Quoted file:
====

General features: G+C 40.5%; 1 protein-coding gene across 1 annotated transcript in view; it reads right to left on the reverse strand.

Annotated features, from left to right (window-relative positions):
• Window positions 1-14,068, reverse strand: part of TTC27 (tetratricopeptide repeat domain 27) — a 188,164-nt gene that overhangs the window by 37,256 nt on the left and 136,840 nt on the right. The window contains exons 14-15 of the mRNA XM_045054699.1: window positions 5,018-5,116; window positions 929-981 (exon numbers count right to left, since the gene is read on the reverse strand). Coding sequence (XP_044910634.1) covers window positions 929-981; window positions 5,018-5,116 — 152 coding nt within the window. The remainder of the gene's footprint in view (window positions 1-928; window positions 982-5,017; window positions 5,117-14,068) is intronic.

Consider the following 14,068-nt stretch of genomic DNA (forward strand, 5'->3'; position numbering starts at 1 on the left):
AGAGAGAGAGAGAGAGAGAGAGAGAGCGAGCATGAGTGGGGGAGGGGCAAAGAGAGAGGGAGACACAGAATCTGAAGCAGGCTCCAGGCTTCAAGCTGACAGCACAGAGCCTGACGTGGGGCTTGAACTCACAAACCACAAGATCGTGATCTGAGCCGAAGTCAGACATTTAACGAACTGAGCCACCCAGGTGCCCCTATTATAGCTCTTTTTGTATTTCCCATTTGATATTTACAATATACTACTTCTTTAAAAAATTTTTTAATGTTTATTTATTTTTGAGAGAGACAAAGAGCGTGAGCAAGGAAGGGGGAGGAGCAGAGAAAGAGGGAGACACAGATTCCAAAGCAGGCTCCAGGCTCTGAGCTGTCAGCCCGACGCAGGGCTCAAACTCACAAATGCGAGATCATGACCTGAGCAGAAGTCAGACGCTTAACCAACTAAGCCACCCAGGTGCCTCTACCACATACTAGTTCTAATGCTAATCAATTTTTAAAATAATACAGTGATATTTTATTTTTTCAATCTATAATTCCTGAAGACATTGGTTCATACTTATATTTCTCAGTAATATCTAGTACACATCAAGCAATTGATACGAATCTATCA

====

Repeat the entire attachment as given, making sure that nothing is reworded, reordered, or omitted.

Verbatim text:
General features: G+C 40.5%; 1 protein-coding gene across 1 annotated transcript in view; it reads right to left on the reverse strand.

Annotated features, from left to right (window-relative positions):
• Window positions 1-14,068, reverse strand: part of TTC27 (tetratricopeptide repeat domain 27) — a 188,164-nt gene that overhangs the window by 37,256 nt on the left and 136,840 nt on the right. The window contains exons 14-15 of the mRNA XM_045054699.1: window positions 5,018-5,116; window positions 929-981 (exon numbers count right to left, since the gene is read on the reverse strand). Coding sequence (XP_044910634.1) covers window positions 929-981; window positions 5,018-5,116 — 152 coding nt within the window. The remainder of the gene's footprint in view (window positions 1-928; window positions 982-5,017; window positions 5,117-14,068) is intronic.

Consider the following 14,068-nt stretch of genomic DNA (forward strand, 5'->3'; position numbering starts at 1 on the left):
AGAGAGAGAGAGAGAGAGAGAGAGAGCGAGCATGAGTGGGGGAGGGGCAAAGAGAGAGGGAGACACAGAATCTGAAGCAGGCTCCAGGCTTCAAGCTGACAGCACAGAGCCTGACGTGGGGCTTGAACTCACAAACCACAAGATCGTGATCTGAGCCGAAGTCAGACATTTAACGAACTGAGCCACCCAGGTGCCCCTATTATAGCTCTTTTTGTATTTCCCATTTGATATTTACAATATACTACTTCTTTAAAAAATTTTTTAATGTTTATTTATTTTTGAGAGAGACAAAGAGCGTGAGCAAGGAAGGGGGAGGAGCAGAGAAAGAGGGAGACACAGATTCCAAAGCAGGCTCCAGGCTCTGAGCTGTCAGCCCGACGCAGGGCTCAAACTCACAAATGCGAGATCATGACCTGAGCAGAAGTCAGACGCTTAACCAACTAAGCCACCCAGGTGCCTCTACCACATACTAGTTCTAATGCTAATCAATTTTTAAAATAATACAGTGATATTTTATTTTTTCAATCTATAATTCCTGAAGACATTGGTTCATACTTATATTTCTCAGTAATATCTAGTACACATCAAGCAATTGATACGAATCTATCA